The Obama administration on Wednesday filed to block AT&T Inc's $39 billion proposed acquisition of T-Mobile USA from Deutsche Telekom due to anti-competitive concerns.
The news sent AT&T shares down more than 3 percent and Deutsche Telekom shares fell nearly 7 percent. Shares of rival Sprint Nextel Corp jumped nearly 10 percent.
Here are some comments on the news:
STEVE CLEMENT, ANALYST AT PACIFIC CREST
It's surprising. Clearly AT&T didn't expect this. AT&T put itself in a position where it would have to pay a hefty break-up fee to T-Mobile USA.
It changes things for them with respect to the spectrum flexibility they'd have. They're going to have to be in the market to buy incremental spectrum.
It's mixed for Sprint. On the one hand, they were potentially going to lose T-Mobile USA as a competitor at the low end of the market. Now it's going to face a T-Mobile that's in a better position prior to the merger proposal, with extra cash and spectrum and a new roaming agreement with AT&T.
It also puts T-Mobile USA back in play as a potential merger candidate for Sprint.
JAMES COLE, U.S. DEPUTY ATTORNEY GENERAL
The Department filed its lawsuit because we believe the combination of AT&T and T-Mobile would result in tens of millions of consumers all across the United States facing higher prices, fewer choices and lower quality products for their mobile wireless services.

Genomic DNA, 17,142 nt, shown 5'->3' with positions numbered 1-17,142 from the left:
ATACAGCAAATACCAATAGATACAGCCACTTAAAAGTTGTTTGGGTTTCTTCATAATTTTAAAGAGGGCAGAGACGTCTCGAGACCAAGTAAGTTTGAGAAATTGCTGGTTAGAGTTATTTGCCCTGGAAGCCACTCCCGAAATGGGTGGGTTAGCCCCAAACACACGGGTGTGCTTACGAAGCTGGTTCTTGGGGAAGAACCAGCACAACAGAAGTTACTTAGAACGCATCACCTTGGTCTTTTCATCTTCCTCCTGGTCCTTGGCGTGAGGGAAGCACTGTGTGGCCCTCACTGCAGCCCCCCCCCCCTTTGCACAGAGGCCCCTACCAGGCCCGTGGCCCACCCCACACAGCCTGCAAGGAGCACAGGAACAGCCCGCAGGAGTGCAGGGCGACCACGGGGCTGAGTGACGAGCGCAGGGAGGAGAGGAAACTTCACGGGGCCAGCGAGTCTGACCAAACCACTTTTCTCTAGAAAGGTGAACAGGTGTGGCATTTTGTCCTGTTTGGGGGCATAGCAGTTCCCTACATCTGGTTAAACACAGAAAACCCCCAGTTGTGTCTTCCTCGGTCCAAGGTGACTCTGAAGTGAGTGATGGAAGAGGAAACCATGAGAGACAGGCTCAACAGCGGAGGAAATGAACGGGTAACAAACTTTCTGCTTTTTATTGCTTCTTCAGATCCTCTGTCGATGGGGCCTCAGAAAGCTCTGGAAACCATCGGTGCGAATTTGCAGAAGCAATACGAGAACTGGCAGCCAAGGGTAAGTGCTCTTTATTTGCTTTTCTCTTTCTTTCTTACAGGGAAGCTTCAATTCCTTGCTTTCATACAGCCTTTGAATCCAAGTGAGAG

Right now, four nationwide providers account for more than 90 percent of the mobile wireless connections in America, and preserving competition among them is crucial. For instance, AT&T and T-Mobile currently compete head-to-head in 97 of the nation's largest 100 cellular marketing areas. They also compete nationwide to attract business and government customers.
Were the merger to proceed, there would only be three providers with 90 percent of the market, and competition among the remaining competitors on all dimensions-including price, quality, and innovation-would be diminished.
MARK JAMES, ANALYST AT LIBERUM CAPITAL, VIA EMAIL
Understandably this is being taken negatively, but can it really come as a surprise? We retain the view...that regulatory approval will be a long, drawn out process given market shares of the combo will reach 41 percent. Ultimately, post concessions, we still expect the deal to be cleared -- eventually.
Those more bullish than us on DT can draw SOME comfort from the deal break clause. AT&T is on the hook for US$3 billion should the deal falter.
We remain Sellers of Deutsche Telekom where domestic operations are firmly in reverse. Post deal announcement our concerns were that all the good news was arguably in the price, leaving investors to fret over deal risk and contend with the poor domestic trends.
HAROLD FELD, LEGAL DIRECTOR AT PUBLIC KNOWLEDGE
Fighting this job-killing merger is the best Labor Day present anyone can give the American people. AT&T's effort to recreate 'Ma Cell' by holding rural broadband hostage and threatening American jobs deserves nothing but scorn.